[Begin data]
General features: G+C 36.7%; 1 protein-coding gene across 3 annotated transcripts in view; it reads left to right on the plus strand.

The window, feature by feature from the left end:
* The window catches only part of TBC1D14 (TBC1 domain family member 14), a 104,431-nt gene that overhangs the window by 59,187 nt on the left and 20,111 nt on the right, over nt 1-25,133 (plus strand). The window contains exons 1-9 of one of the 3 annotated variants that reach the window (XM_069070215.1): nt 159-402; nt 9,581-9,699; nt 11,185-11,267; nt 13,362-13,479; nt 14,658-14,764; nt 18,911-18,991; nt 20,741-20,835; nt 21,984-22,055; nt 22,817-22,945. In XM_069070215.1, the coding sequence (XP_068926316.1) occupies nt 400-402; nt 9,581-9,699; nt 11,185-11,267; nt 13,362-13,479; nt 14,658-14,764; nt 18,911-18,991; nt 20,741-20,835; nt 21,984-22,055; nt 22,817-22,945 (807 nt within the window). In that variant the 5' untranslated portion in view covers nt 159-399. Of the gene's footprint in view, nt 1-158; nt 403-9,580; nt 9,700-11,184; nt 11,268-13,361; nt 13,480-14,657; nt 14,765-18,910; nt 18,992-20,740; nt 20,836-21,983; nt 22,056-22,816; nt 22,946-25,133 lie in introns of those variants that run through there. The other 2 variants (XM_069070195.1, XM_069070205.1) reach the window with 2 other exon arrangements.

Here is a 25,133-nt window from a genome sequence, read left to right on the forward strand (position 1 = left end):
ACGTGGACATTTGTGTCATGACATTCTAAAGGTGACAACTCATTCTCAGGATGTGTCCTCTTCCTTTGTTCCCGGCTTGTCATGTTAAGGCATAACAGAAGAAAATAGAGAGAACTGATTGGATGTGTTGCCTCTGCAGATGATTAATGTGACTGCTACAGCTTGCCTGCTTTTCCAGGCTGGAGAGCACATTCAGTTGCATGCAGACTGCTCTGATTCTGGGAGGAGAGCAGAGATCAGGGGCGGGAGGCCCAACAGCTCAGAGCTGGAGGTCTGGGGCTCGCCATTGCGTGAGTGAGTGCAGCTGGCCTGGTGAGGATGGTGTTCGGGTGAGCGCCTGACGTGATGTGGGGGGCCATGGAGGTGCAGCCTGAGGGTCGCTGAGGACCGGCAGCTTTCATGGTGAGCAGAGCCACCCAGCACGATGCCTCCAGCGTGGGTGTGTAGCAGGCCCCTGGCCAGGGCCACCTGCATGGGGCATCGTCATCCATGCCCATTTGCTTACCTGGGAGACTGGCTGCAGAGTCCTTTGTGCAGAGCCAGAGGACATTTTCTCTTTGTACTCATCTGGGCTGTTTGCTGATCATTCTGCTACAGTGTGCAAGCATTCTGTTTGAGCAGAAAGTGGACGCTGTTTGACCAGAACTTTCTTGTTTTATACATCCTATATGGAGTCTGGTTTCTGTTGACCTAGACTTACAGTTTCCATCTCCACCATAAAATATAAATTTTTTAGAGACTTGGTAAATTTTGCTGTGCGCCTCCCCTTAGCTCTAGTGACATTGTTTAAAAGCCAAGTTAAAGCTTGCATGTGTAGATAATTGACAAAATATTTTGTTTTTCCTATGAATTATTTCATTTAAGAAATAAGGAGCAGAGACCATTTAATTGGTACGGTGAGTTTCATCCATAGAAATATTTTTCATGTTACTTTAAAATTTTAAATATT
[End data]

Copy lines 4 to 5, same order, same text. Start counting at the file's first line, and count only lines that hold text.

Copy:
Here is a 25,133-nt window from a genome sequence, read left to right on the forward strand (position 1 = left end):
ACGTGGACATTTGTGTCATGACATTCTAAAGGTGACAACTCATTCTCAGGATGTGTCCTCTTCCTTTGTTCCCGGCTTGTCATGTTAAGGCATAACAGAAGAAAATAGAGAGAACTGATTGGATGTGTTGCCTCTGCAGATGATTAATGTGACTGCTACAGCTTGCCTGCTTTTCCAGGCTGGAGAGCACATTCAGTTGCATGCAGACTGCTCTGATTCTGGGAGGAGAGCAGAGATCAGGGGCGGGAGGCCCAACAGCTCAGAGCTGGAGGTCTGGGGCTCGCCATTGCGTGAGTGAGTGCAGCTGGCCTGGTGAGGATGGTGTTCGGGTGAGCGCCTGACGTGATGTGGGGGGCCATGGAGGTGCAGCCTGAGGGTCGCTGAGGACCGGCAGCTTTCATGGTGAGCAGAGCCACCCAGCACGATGCCTCCAGCGTGGGTGTGTAGCAGGCCCCTGGCCAGGGCCACCTGCATGGGGCATCGTCATCCATGCCCATTTGCTTACCTGGGAGACTGGCTGCAGAGTCCTTTGTGCAGAGCCAGAGGACATTTTCTCTTTGTACTCATCTGGGCTGTTTGCTGATCATTCTGCTACAGTGTGCAAGCATTCTGTTTGAGCAGAAAGTGGACGCTGTTTGACCAGAACTTTCTTGTTTTATACATCCTATATGGAGTCTGGTTTCTGTTGACCTAGACTTACAGTTTCCATCTCCACCATAAAATATAAATTTTTTAGAGACTTGGTAAATTTTGCTGTGCGCCTCCCCTTAGCTCTAGTGACATTGTTTAAAAGCCAAGTTAAAGCTTGCATGTGTAGATAATTGACAAAATATTTTGTTTTTCCTATGAATTATTTCATTTAAGAAATAAGGAGCAGAGACCATTTAATTGGTACGGTGAGTTTCATCCATAGAAATATTTTTCATGTTACTTTAAAATTTTAAATATT